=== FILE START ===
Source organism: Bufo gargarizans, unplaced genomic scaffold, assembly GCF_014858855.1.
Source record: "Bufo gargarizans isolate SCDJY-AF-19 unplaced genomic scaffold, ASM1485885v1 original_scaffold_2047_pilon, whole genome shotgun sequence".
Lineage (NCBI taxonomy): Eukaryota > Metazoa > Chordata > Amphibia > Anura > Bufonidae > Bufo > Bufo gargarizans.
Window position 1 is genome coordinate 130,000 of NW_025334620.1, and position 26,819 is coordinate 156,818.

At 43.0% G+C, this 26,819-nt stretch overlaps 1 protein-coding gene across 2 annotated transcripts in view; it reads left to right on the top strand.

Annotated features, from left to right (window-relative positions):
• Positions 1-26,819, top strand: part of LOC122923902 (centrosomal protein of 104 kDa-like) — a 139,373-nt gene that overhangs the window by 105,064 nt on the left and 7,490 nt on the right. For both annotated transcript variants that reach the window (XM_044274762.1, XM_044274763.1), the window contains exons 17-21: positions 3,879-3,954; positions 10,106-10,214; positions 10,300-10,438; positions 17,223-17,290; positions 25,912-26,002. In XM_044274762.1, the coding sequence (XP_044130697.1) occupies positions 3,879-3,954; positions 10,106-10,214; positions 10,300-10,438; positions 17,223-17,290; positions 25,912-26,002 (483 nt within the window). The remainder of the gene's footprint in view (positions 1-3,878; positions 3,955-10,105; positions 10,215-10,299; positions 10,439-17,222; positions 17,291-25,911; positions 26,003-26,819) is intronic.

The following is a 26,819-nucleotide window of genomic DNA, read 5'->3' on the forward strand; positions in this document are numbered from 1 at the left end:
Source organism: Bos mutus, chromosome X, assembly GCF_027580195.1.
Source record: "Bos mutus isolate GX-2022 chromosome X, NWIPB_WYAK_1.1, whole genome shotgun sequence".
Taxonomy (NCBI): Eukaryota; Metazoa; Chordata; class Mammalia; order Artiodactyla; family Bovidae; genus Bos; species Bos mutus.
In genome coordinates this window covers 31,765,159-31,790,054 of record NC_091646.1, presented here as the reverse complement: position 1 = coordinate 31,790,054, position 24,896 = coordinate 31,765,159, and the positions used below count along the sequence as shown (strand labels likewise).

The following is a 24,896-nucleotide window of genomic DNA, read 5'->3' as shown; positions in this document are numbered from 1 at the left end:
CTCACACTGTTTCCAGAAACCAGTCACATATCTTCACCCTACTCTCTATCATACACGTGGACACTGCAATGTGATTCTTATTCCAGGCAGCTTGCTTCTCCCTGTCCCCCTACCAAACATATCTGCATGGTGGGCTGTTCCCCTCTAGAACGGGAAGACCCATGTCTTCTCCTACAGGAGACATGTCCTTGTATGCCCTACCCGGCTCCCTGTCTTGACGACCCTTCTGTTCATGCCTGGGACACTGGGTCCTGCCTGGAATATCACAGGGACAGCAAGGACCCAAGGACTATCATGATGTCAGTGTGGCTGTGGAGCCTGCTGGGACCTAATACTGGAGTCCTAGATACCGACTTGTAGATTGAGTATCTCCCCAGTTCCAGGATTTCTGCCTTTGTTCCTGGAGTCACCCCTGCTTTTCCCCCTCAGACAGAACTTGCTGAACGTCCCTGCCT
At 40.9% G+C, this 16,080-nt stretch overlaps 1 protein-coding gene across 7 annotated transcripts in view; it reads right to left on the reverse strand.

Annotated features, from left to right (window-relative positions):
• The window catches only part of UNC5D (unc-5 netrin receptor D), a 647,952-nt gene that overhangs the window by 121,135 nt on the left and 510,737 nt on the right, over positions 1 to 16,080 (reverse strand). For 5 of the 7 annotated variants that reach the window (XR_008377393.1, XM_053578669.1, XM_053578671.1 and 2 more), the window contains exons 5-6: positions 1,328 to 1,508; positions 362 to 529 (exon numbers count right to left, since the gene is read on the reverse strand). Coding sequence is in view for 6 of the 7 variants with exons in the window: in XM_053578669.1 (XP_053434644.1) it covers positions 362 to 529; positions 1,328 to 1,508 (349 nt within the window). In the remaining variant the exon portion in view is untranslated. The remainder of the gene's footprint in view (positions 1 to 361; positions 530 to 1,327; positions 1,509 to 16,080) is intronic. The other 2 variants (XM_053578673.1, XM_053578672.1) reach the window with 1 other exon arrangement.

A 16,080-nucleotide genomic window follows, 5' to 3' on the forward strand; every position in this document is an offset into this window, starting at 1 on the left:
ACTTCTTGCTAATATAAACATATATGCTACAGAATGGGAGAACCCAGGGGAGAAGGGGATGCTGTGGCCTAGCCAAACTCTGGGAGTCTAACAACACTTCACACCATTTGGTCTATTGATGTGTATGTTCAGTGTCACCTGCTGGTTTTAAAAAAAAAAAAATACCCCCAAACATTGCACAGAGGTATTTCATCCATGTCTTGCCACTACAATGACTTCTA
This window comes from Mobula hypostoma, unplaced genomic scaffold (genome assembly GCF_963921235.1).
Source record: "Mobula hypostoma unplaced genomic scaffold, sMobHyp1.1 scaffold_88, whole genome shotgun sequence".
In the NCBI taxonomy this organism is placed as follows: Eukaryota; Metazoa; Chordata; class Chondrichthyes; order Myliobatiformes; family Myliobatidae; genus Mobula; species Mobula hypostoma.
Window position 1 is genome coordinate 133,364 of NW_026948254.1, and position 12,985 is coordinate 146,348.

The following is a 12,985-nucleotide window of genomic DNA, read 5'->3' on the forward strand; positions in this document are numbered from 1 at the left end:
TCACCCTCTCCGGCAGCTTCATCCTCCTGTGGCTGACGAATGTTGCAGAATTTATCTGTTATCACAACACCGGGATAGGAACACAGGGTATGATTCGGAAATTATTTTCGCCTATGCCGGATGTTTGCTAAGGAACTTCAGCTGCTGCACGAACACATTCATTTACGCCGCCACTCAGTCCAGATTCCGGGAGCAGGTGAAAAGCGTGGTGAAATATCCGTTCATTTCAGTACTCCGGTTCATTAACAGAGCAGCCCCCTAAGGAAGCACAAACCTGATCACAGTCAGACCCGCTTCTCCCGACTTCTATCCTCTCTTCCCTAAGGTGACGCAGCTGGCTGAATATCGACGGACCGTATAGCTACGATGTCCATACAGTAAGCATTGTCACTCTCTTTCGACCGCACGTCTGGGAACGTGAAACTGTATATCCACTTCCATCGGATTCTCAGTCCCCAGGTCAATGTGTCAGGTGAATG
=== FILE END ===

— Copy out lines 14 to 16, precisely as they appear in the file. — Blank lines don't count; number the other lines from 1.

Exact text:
CTCACACTGTTTCCAGAAACCAGTCACATATCTTCACCCTACTCTCTATCATACACGTGGACACTGCAATGTGATTCTTATTCCAGGCAGCTTGCTTCTCCCTGTCCCCCTACCAAACATATCTGCATGGTGGGCTGTTCCCCTCTAGAACGGGAAGACCCATGTCTTCTCCTACAGGAGACATGTCCTTGTATGCCCTACCCGGCTCCCTGTCTTGACGACCCTTCTGTTCATGCCTGGGACACTGGGTCCTGCCTGGAATATCACAGGGACAGCAAGGACCCAAGGACTATCATGATGTCAGTGTGGCTGTGGAGCCTGCTGGGACCTAATACTGGAGTCCTAGATACCGACTTGTAGATTGAGTATCTCCCCAGTTCCAGGATTTCTGCCTTTGTTCCTGGAGTCACCCCTGCTTTTCCCCCTCAGACAGAACTTGCTGAACGTCCCTGCCT
At 40.9% G+C, this 16,080-nt stretch overlaps 1 protein-coding gene across 7 annotated transcripts in view; it reads right to left on the reverse strand.

Annotated features, from left to right (window-relative positions):